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Access to vaccines is unequal


Just as the world seemed to be recognizing from the destructive effects of COVID-19 and its multiple strains, a new, potentially more deadly, version has threatened countries around the world. The omicron, dubbed a “variant of concern” by the World Health Organization, might prove to be more contagious than previous strains, forcing several nations to block their borders. The fight against the epidemic, which has claimed the lives of millions of people throughout the world, is far from done.
Last week, the WHO cautioned that the worldwide hazards posed by the new coronavirus variation were extremely high, and that the increased number of variants might lead to “future COVID-19 surges.”
It’s unclear how successful the current vaccinations will be in protecting against the virus’s rapid mutation. The new strain appeared just as scientists were making tremendous progress in developing vaccines to combat the virus as we know it. Concerns have been raised about omicron’s ability to avoid antibodies in the new strain.
The international health organization’s fears may not be overblown. Despite this, there are still significant gaps in the worldwide response to the pandemic’s threat. Like the other strains, the new variety arose from a location with low vaccination coverage. Omicron is thought to have originated in southern African nations where immunisation rates are exceedingly low.
Vaccines against COVID were in the works, according to scientists. So, what’s next? It has brought to light the global disparities in the fight against the illness. While developed nations have complete control over vaccine distribution, many developing countries are still unable to get even a limited amount. They are unable to vaccinate even a tiny portion of their people. That might also be a contributing factor in the emergence of dangerous mutations in nations with low immunisation rates. However, other experts believe that current vaccinations will provide protection against the new form as well.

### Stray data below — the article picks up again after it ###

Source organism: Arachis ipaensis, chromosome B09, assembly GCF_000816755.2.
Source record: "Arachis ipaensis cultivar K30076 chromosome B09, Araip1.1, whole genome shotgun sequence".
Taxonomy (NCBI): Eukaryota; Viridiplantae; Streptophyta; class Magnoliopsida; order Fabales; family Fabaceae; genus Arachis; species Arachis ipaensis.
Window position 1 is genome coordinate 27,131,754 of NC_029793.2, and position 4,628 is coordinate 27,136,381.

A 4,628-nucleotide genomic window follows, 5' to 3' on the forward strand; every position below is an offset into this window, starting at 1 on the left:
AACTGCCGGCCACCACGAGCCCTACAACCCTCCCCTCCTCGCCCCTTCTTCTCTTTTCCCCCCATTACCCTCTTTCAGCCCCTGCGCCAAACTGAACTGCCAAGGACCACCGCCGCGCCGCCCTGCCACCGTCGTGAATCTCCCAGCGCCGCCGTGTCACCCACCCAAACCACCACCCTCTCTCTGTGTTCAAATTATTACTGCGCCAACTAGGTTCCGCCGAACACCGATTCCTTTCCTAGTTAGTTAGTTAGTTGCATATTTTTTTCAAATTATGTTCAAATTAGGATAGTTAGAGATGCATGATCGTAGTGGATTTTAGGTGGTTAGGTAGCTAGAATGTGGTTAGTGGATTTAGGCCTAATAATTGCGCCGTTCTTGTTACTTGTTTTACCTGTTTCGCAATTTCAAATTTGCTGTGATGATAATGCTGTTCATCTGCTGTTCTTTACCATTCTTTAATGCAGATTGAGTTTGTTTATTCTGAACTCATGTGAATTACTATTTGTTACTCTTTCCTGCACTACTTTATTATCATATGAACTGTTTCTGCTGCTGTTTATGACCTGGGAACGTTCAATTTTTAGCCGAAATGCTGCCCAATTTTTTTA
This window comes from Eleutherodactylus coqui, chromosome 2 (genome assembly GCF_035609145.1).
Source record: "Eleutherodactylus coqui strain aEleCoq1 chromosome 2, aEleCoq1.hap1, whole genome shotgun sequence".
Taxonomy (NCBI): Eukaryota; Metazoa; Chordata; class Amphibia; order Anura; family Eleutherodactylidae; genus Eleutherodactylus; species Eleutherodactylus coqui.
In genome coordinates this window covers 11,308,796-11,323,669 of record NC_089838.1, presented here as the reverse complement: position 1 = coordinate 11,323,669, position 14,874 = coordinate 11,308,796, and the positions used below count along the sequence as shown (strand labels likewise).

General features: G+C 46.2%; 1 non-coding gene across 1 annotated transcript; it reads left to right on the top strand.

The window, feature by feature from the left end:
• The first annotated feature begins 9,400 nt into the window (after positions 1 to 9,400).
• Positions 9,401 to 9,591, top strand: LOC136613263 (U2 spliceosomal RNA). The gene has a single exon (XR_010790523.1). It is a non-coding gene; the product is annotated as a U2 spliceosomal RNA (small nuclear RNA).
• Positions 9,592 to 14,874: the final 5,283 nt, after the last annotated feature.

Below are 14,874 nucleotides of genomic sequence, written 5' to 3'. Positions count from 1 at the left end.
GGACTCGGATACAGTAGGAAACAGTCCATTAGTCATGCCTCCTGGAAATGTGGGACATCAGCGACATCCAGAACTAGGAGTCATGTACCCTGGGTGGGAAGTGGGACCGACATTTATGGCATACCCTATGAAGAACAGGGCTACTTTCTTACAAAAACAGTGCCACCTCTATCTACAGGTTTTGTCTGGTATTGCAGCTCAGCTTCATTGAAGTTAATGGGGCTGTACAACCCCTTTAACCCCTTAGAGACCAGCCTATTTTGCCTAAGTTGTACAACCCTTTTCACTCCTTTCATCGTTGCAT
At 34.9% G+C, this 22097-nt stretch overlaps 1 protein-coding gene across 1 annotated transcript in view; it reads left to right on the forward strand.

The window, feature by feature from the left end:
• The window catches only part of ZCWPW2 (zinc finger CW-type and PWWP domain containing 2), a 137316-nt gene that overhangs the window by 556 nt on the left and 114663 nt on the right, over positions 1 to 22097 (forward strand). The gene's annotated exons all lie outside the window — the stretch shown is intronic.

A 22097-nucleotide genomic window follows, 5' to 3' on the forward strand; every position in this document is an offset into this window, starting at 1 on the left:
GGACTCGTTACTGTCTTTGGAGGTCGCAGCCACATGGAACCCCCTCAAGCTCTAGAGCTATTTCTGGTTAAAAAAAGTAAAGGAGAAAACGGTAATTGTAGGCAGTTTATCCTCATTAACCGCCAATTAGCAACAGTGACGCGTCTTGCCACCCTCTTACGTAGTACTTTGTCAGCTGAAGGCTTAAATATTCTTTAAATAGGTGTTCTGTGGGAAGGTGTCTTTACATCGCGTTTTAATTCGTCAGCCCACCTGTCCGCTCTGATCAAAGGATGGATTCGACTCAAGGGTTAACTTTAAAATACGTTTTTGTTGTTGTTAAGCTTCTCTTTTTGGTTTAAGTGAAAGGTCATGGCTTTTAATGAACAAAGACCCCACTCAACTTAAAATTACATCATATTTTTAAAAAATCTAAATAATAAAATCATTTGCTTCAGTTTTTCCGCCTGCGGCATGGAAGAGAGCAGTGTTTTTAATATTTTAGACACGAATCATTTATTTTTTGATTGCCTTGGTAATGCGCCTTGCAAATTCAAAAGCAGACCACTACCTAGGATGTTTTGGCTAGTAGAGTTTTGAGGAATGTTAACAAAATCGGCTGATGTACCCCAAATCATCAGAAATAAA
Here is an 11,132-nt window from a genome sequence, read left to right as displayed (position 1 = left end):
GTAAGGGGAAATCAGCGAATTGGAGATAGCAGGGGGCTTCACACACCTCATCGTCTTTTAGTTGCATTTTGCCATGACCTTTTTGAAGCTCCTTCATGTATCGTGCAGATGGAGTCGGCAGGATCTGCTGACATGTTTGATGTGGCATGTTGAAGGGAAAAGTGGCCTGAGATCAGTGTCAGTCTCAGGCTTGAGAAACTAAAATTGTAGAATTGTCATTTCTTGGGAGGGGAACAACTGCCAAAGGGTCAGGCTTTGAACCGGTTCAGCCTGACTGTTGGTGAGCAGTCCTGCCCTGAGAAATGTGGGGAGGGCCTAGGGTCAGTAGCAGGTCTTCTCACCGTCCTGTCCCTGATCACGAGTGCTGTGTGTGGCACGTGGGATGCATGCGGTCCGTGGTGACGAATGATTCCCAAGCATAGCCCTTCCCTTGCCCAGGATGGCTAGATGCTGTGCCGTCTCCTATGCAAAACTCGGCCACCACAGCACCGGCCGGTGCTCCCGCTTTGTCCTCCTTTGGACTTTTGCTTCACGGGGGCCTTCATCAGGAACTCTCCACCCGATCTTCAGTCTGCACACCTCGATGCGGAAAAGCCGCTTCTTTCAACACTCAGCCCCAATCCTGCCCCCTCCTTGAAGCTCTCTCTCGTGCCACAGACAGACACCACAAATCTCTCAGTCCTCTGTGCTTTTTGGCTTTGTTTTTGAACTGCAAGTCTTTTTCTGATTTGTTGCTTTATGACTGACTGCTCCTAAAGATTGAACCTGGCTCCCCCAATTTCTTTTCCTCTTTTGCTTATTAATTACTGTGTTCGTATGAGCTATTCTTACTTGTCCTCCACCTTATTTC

According to the UNDP, WHO, and Oxford University-led Global Dashboard for Vaccine Equity, just 3.07 percent of individuals in low-income countries have received at least one dose of vaccine, compared to 60.18 percent in high-income nations. In the United Kingdom, roughly 71 percent of people who have gotten at least one vaccine have done so, but in the United States, about 65 percent have done so.
Other high-income and middle-income countries may not be performing so well in comparison to these data. However, the situation is dire in some of the world’s poorest nations, such as the Democratic Republic of Congo, where just 0.09 percent of people have gotten one dosage; Papua New Guinea has a somewhat better rate of 1.15 percent.
Surprisingly, the emergence of the new strain also poses a threat to the more industrialised nations. No number of precautions can completely safeguard a country from a pandemic. To limit the new type, most governments moved immediately, placing travel restrictions on a half-dozen southern African countries.